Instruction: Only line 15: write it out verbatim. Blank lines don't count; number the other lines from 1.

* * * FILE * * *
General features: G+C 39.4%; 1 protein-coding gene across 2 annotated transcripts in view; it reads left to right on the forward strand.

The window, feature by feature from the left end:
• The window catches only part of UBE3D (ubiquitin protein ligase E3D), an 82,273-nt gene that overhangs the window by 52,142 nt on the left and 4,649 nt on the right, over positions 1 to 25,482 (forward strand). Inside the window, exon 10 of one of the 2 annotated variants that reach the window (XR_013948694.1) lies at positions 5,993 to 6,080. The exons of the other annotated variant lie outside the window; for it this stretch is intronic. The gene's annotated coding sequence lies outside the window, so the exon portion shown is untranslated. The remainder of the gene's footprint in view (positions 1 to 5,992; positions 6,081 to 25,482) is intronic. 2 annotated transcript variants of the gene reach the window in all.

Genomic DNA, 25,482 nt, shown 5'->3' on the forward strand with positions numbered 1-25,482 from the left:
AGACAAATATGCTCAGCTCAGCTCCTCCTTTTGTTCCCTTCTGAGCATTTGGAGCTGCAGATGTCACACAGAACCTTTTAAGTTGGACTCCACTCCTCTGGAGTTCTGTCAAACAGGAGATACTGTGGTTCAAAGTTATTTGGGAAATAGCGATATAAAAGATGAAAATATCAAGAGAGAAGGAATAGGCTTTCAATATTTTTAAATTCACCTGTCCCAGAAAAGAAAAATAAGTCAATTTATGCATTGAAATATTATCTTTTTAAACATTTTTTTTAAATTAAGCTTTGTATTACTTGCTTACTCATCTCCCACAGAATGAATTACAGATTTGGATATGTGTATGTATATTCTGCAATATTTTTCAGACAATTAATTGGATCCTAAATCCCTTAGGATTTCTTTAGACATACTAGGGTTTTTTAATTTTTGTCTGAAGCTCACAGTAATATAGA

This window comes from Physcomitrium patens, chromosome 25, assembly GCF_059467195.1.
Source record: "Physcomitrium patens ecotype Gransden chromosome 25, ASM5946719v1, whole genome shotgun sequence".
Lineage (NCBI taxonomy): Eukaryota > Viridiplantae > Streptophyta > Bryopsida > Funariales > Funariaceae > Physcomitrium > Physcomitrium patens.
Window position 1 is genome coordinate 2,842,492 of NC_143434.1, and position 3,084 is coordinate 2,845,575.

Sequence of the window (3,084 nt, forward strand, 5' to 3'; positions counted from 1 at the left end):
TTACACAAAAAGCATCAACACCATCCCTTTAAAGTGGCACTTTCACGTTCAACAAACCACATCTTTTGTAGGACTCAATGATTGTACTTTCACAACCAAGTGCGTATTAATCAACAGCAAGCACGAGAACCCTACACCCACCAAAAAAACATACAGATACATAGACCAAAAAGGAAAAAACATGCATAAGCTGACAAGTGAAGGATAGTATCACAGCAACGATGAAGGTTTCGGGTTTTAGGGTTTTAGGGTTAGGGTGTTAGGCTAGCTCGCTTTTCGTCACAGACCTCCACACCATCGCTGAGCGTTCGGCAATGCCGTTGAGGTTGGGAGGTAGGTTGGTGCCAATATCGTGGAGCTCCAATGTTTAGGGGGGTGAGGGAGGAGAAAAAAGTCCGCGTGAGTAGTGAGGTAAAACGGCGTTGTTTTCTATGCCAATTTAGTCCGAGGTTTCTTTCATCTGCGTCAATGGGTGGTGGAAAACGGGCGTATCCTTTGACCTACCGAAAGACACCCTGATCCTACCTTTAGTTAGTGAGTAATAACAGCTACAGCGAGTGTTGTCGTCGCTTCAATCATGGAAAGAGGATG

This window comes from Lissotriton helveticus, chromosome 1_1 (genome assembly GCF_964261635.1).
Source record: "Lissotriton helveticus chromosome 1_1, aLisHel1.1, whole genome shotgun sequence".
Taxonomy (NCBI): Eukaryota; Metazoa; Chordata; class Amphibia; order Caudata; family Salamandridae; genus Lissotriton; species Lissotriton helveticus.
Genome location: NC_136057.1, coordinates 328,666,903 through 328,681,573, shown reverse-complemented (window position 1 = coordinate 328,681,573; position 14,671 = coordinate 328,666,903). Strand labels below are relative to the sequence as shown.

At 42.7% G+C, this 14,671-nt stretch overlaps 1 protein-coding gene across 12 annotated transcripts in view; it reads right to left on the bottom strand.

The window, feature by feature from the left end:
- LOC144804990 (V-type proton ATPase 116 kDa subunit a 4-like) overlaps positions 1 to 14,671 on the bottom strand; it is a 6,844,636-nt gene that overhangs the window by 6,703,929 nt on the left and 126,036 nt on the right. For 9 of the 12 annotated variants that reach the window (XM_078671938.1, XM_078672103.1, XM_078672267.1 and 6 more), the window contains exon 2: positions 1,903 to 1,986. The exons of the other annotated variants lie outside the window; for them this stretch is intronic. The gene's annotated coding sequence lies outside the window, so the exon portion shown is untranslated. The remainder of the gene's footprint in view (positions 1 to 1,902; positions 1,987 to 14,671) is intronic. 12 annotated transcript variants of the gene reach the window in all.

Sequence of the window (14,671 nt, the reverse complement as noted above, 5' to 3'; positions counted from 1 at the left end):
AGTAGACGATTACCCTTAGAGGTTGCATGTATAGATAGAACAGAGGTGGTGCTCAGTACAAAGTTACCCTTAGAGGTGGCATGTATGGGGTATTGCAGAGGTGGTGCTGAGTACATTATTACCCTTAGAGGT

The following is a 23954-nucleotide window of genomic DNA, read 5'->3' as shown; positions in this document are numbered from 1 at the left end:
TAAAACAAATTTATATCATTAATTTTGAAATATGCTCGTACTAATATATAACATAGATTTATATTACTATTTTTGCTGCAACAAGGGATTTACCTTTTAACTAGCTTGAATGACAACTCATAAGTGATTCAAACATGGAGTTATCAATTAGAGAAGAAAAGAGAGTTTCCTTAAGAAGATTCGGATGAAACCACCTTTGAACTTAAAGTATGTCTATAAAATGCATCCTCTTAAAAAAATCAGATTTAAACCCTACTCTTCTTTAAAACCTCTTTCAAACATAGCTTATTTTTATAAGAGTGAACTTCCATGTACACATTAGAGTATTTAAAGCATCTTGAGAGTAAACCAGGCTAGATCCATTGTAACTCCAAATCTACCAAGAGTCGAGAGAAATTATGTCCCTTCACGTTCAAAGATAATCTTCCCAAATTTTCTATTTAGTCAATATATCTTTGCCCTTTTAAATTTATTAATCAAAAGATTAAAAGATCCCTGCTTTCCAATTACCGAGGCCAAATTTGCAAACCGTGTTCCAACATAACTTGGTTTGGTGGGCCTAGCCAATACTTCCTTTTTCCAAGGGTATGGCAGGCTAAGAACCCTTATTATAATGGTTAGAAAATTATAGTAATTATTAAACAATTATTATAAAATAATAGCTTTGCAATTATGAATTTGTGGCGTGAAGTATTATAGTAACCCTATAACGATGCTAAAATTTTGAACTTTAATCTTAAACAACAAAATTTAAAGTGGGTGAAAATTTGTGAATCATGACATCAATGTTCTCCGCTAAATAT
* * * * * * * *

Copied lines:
Genome location: NC_136057.1, coordinates 328,666,903 through 328,681,573, shown reverse-complemented (window position 1 = coordinate 328,681,573; position 14,671 = coordinate 328,666,903). Strand labels below are relative to the sequence as shown.